The only oddity is that a number of the illustrations verge on frightening. For example, there’s one image of the rabbit watching a number of large beetles eat a dead mouse. And one where the school’s cook seems to be preparing to cook the rabbit for dinner. And yet another where one of the students appears to be attacked by live eels. Rather mixed messages, wouldn’t you say?

6 beetles

5 cook in kitchen

7 eels


Can you imagine giving such a book to a child as a Christmas gift?

19 Thoughts

  1. What a find this book was! Yes, it does seem a tad too much for a child though.
    I do have one question for you: why do you feel that person you mentioned is a murderer? Were you serious??

    1. I was indeed. The crime of which he was accused (some 20 years ago) was the model for my book Cruel Winter. While I changed a number of details (like the gender of the accused killer), I used all the forensic evidence reported, which given the time was rather skimpy. He is British, and the Irish have never arrested him because the courts felt there wasn’t enough evidence, but if he leaves Ireland the French will arrest him (the victim was French but had a vacation home in Ireland). So he still lives where he did when the murder occurred, with the same woman he was living with then, and sells his books of poetry at the weekend markets. This year he told me that he was planning to write a dark thriller about a convict falsely accused who wants to solve the murder, and he asked if I thought it would sell. Well, sure, why not? He certainly has name recognition, and Irish books are popular. One more weird experience for me in Ireland!

  2. The book is a treasure, because, not in spite of, the weirdness of improving fiction for children in that era. Rather like “Eric, or Little by Little,” of which I have a first edition. It was given to my father-in-law, whose name was Eric, and may have scarred him for life. Two questions: are you going to tell us about the suspected murderer? And why, if she worked at Lipton Tea, did your grandmother work with antiques dealers?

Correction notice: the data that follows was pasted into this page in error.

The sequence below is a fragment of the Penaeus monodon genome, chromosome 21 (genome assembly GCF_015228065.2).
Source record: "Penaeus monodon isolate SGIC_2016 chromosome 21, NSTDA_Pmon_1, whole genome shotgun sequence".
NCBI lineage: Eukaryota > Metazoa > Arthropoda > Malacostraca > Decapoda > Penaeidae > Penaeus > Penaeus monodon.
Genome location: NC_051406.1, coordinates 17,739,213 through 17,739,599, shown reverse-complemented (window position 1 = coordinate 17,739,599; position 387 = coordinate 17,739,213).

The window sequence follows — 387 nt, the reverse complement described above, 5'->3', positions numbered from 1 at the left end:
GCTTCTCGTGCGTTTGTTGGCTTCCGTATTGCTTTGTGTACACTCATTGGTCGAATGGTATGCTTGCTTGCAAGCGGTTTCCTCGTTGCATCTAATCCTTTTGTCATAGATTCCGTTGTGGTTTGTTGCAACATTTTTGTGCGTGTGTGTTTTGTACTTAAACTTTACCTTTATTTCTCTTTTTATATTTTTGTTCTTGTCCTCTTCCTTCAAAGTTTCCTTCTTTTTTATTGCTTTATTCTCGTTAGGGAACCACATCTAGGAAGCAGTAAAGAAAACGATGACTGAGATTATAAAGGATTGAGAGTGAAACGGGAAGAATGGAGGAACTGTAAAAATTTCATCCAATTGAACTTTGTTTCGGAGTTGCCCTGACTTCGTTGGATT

1. Re my murderer “friend” see the last reply. I find it funny that I actually have his phone number, and he offered to lend me his gardener. Re my grandmother, she was something like the assistant to the chairman of the board of Lipton in New York, and she was responsible for assembling a collection of antique silver tea items (tea pots, tea caddies, sugar bowls, etc.) for promotional use. She took the collection on the road to England in 1958 thanks to Lipton. It was something of a retirement gift for her (since her mentor was retiring), and I still have all the postcards she sent from Europe. One of the vendors of the silver pieces lived about a block away from her apartment in Manhattan, and I knew him (as well as his brother, who had a shop in London). (My, I seem to have led an odd life, but I’ve met a lot of interesting people!)

      1. I love your “odd” life! The world is a much more interesting place if you open yourself up to “odd” experiences and people. I’m like that. You and I know how to have a joyous life!

  3. So interesting! Your closing question reminded me of a discussion in a children’s literacy class years ago. One of our classmates was from another country and didn’t know what to make of a Doctor Seuss book in which a cat in a hat invades the home of young children one afternoon and involves them in bizarre activities. She was horrified that we’d leave children unattended and, worse, read such a story to them. We’d never thought of it that way 🙂